Seems are fair county has always had a problem keeping are roadways in good traveling condition. In the 1920's the conditions of the roads were a main topic that was always talked about and discussed.
Local citizens that had moved to other states in search of good jobs would could back home and complain the whole time about how awful our roads were.
The people in Crittenden County had grown tired of listening through the years to the multiplicity of disparaging remarks, which had been made about our creek bed roads. They set about to try and do something about this so Crittenden County got aboard the good roads band wagon.
Here are some interesting items found in The Crittenden Press about the improvement of our roads.
The pike team headed for Crayne.
Nov. 25, 1921 - Crittenden's First Pike, Marion Road.
A section of the pike teams passed through Marion headed for Crayne where the gang will be located and work will proceed each way from that point. The men, teams and tools are located at Crayne and actual work on Crittenden's first pike begun Monday. Mr. W. R. Cruce, who worked persistently and valiantly for this road, and to him the whole citizenship is debtor, placed the first shovel of dirt on the road.
April 1924 - Sheridan Road Improved
Progressive communities and good roads go hand in hand. Crittenden is fast taking her place and counties with superior roads. Get in a car and drive out one of her highways toward Princeton or Salem and Paducah. During the past week we have witnessed some splendid work on the Sheridan-Tolu road, one of the most desperate roads of history. The work has only started, yet the improvement will measure 100 percent. A moderate amount of continual work will make it possible for the teamster to pull 4000 pounds with greater ease than he has for months. Then if one drives out this way in a car he can do so with comfort and cease criticism of the county roads.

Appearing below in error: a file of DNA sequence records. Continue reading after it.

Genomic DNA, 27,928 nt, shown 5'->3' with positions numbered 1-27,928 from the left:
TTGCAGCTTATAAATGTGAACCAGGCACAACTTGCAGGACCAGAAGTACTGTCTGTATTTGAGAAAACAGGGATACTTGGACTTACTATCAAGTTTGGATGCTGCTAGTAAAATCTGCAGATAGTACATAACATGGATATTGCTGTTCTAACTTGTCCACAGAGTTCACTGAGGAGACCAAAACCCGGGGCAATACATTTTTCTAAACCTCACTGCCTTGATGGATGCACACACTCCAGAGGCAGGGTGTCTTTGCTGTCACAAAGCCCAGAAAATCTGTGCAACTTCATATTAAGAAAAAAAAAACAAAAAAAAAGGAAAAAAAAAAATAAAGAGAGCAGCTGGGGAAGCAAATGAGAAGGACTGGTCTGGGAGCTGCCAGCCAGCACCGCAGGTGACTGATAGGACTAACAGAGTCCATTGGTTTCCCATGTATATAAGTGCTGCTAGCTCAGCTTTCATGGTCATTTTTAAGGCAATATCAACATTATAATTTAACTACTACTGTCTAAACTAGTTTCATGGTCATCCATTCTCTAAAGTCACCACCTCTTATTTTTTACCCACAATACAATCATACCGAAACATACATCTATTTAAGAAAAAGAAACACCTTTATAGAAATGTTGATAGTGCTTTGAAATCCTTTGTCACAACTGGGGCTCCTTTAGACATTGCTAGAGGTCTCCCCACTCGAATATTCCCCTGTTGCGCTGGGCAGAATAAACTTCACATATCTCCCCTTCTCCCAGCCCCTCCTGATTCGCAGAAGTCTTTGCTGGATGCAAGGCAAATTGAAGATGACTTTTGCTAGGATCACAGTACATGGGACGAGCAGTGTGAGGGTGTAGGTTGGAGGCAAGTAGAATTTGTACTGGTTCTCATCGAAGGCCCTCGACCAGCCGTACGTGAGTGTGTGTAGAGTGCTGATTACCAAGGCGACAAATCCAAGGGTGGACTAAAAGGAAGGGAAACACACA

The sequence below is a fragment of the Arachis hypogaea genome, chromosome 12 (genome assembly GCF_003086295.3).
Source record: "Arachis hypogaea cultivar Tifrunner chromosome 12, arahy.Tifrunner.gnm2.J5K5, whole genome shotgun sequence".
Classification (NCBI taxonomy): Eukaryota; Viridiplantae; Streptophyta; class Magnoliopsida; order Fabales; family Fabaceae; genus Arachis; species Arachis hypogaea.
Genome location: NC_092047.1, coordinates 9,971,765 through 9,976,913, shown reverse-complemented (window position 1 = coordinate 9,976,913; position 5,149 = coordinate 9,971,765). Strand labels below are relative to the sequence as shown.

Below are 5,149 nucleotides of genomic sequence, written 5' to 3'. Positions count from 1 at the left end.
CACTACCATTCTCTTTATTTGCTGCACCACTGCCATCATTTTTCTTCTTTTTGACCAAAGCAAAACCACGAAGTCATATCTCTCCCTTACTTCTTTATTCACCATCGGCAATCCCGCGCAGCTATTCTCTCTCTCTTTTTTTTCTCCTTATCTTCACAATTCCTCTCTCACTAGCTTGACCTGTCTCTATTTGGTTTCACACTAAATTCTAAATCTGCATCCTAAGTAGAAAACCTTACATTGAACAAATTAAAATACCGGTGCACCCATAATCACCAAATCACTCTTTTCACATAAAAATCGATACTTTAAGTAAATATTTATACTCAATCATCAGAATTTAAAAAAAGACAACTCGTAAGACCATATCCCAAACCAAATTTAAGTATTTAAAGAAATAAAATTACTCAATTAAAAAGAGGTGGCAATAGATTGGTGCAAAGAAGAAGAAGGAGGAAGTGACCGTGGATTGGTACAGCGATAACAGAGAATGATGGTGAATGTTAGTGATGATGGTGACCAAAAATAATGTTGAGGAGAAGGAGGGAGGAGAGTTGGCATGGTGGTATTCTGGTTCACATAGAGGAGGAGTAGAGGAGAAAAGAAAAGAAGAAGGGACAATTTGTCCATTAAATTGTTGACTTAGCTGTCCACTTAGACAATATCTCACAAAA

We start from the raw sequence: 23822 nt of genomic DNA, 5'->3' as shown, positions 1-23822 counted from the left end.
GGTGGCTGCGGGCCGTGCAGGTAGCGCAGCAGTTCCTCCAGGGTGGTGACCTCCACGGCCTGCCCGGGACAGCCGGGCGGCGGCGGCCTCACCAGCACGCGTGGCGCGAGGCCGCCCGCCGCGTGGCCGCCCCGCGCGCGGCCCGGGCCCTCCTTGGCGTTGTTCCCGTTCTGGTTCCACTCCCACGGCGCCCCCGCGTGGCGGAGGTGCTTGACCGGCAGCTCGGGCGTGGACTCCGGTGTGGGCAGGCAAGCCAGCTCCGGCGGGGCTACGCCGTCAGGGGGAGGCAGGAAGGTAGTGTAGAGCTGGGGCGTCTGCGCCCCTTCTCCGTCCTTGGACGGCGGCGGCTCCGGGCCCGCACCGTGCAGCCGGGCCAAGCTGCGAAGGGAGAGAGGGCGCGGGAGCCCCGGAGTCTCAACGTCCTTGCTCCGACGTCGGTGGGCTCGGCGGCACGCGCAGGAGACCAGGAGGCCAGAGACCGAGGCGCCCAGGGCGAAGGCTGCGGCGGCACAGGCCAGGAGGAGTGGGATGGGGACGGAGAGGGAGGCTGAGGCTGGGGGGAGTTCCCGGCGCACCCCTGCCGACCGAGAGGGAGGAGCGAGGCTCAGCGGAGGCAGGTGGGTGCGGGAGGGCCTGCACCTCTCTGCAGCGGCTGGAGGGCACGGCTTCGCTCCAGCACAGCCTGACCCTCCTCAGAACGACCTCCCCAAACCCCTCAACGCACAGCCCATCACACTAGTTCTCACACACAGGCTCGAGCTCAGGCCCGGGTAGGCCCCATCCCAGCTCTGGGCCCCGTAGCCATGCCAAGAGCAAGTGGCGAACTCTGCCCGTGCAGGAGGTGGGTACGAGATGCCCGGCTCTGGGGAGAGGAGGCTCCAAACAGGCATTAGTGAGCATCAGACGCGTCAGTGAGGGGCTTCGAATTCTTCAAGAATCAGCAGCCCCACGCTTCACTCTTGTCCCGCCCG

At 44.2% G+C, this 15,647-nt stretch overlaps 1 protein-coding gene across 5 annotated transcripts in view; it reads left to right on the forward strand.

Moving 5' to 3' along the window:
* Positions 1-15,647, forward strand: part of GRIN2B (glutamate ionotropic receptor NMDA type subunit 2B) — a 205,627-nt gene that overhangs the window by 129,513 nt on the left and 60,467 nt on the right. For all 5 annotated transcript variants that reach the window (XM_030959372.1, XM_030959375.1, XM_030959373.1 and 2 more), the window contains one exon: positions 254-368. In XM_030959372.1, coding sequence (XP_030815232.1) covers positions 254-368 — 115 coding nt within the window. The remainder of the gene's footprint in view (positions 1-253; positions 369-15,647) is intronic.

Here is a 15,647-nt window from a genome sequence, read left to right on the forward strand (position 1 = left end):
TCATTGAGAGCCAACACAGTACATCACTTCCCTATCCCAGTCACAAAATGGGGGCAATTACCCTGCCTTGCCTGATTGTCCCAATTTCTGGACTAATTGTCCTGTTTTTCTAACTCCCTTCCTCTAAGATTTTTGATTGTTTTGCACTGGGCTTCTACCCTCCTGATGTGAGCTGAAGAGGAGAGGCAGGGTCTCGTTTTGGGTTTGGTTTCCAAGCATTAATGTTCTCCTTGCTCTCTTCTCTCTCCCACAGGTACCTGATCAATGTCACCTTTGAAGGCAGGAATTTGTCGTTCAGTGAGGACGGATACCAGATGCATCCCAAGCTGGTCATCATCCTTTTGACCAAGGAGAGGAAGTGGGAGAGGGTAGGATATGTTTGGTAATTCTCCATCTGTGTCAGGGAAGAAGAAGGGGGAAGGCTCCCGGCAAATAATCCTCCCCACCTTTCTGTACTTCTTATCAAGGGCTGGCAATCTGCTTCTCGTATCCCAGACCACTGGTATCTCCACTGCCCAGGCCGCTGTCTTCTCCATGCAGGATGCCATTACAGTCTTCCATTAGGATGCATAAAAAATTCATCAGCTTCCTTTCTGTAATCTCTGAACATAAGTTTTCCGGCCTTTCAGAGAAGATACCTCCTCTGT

July 1927 - Work Starts on Federal Road 60
Work was started this week on the surfacing of the Marion-Salem portion of United States highway Number 60. Ben E. Clement, of the Holly Fluorspar Company, holds the contract for the graveling of the slightly more than eight mile section of road. The first loads of crushed rock were laid this week.
December 1927 - Funds for Road To Dycusburg
The dream of a hard surfaced road to Dycusburg will soon be a reality, according to County Judge L. E. Waddell, who has made public a list of the donors to the fund to be used in the construction of this road. A partial list of those contributing: J. A. Graves, M. E. Stephenson, T. W. Brown, W. W. Bennett, Claude Fletcher, J. C. Brasher, J. E. Shadowen, L. C. Brasher, James Riley, Elmer Parish, M. F. Pogue, W. I. Tabor, J. H. Beavers, A. H. Shadowen, J. M. Polk, C. L. Lindsey, Harlan Peek, J. L. Patton, G. C. Oliver, and J. H. Beavers, to name a few interested citizens that contributed.
December 1927 - Plans Laid for New State Road To Shady Grove
A proposed bill, which was drawn up by Edward D. Stone, Crittenden attorney, establishing a primary road project, a road leading from Marion to Shady Grove. The road would extend from Marion to Shady Grove, starting at the Masonic corner in Marion, goes east to the end of Bellville Street and follow in the general direction of the old Shady Grove Road by way of Tribune and Deanwood into Shady Grove where it connects with other state highways to Princeton, Providence and Madisonville.